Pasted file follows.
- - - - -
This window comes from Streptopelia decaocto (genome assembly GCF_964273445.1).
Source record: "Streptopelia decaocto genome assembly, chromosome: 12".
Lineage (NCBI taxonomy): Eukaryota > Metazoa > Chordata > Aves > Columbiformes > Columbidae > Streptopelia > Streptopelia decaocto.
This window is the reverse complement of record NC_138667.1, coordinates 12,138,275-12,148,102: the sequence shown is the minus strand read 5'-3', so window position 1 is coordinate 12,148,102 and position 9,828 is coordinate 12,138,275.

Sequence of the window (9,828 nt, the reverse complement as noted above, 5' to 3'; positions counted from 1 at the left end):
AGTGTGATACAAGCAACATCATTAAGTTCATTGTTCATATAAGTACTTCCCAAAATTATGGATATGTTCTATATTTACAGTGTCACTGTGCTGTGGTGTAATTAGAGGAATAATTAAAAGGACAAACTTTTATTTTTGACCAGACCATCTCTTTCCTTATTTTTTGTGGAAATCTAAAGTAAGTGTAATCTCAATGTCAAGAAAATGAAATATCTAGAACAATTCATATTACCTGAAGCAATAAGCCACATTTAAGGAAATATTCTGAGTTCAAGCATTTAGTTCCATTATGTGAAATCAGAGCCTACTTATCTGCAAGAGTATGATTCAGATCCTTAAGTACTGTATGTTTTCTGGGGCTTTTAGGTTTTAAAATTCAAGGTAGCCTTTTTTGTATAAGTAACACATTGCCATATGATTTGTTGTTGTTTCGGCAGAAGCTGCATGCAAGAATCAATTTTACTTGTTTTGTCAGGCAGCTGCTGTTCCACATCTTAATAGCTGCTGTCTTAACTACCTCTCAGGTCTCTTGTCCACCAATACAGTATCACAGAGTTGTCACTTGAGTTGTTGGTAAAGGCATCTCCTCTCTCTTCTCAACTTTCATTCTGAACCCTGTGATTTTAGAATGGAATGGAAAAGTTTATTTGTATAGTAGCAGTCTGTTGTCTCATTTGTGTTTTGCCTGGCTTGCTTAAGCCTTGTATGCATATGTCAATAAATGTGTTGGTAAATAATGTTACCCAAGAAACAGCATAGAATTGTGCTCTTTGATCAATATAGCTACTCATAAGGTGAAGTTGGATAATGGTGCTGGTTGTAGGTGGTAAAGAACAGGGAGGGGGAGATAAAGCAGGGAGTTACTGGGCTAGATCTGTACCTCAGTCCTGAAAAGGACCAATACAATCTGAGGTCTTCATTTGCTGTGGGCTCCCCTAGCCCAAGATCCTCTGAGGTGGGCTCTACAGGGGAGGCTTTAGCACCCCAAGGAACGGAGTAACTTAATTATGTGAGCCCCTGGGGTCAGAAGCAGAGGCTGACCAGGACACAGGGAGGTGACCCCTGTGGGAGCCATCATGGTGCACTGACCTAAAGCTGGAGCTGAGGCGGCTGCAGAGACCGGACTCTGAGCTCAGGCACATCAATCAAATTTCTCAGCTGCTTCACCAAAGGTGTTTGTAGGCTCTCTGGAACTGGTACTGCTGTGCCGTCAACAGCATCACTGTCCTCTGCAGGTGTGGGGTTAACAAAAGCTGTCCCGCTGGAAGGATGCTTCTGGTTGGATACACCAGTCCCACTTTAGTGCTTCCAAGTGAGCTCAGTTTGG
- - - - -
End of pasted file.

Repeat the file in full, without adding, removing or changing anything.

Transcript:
This window comes from Streptopelia decaocto (genome assembly GCF_964273445.1).
Source record: "Streptopelia decaocto genome assembly, chromosome: 12".
Lineage (NCBI taxonomy): Eukaryota > Metazoa > Chordata > Aves > Columbiformes > Columbidae > Streptopelia > Streptopelia decaocto.
This window is the reverse complement of record NC_138667.1, coordinates 12,138,275-12,148,102: the sequence shown is the minus strand read 5'-3', so window position 1 is coordinate 12,148,102 and position 9,828 is coordinate 12,138,275.

Sequence of the window (9,828 nt, the reverse complement as noted above, 5' to 3'; positions counted from 1 at the left end):
AGTGTGATACAAGCAACATCATTAAGTTCATTGTTCATATAAGTACTTCCCAAAATTATGGATATGTTCTATATTTACAGTGTCACTGTGCTGTGGTGTAATTAGAGGAATAATTAAAAGGACAAACTTTTATTTTTGACCAGACCATCTCTTTCCTTATTTTTTGTGGAAATCTAAAGTAAGTGTAATCTCAATGTCAAGAAAATGAAATATCTAGAACAATTCATATTACCTGAAGCAATAAGCCACATTTAAGGAAATATTCTGAGTTCAAGCATTTAGTTCCATTATGTGAAATCAGAGCCTACTTATCTGCAAGAGTATGATTCAGATCCTTAAGTACTGTATGTTTTCTGGGGCTTTTAGGTTTTAAAATTCAAGGTAGCCTTTTTTGTATAAGTAACACATTGCCATATGATTTGTTGTTGTTTCGGCAGAAGCTGCATGCAAGAATCAATTTTACTTGTTTTGTCAGGCAGCTGCTGTTCCACATCTTAATAGCTGCTGTCTTAACTACCTCTCAGGTCTCTTGTCCACCAATACAGTATCACAGAGTTGTCACTTGAGTTGTTGGTAAAGGCATCTCCTCTCTCTTCTCAACTTTCATTCTGAACCCTGTGATTTTAGAATGGAATGGAAAAGTTTATTTGTATAGTAGCAGTCTGTTGTCTCATTTGTGTTTTGCCTGGCTTGCTTAAGCCTTGTATGCATATGTCAATAAATGTGTTGGTAAATAATGTTACCCAAGAAACAGCATAGAATTGTGCTCTTTGATCAATATAGCTACTCATAAGGTGAAGTTGGATAATGGTGCTGGTTGTAGGTGGTAAAGAACAGGGAGGGGGAGATAAAGCAGGGAGTTACTGGGCTAGATCTGTACCTCAGTCCTGAAAAGGACCAATACAATCTGAGGTCTTCATTTGCTGTGGGCTCCCCTAGCCCAAGATCCTCTGAGGTGGGCTCTACAGGGGAGGCTTTAGCACCCCAAGGAACGGAGTAACTTAATTATGTGAGCCCCTGGGGTCAGAAGCAGAGGCTGACCAGGACACAGGGAGGTGACCCCTGTGGGAGCCATCATGGTGCACTGACCTAAAGCTGGAGCTGAGGCGGCTGCAGAGACCGGACTCTGAGCTCAGGCACATCAATCAAATTTCTCAGCTGCTTCACCAAAGGTGTTTGTAGGCTCTCTGGAACTGGTACTGCTGTGCCGTCAACAGCATCACTGTCCTCTGCAGGTGTGGGGTTAACAAAAGCTGTCCCGCTGGAAGGATGCTTCTGGTTGGATACACCAGTCCCACTTTAGTGCTTCCAAGTGAGCTCAGTTTGG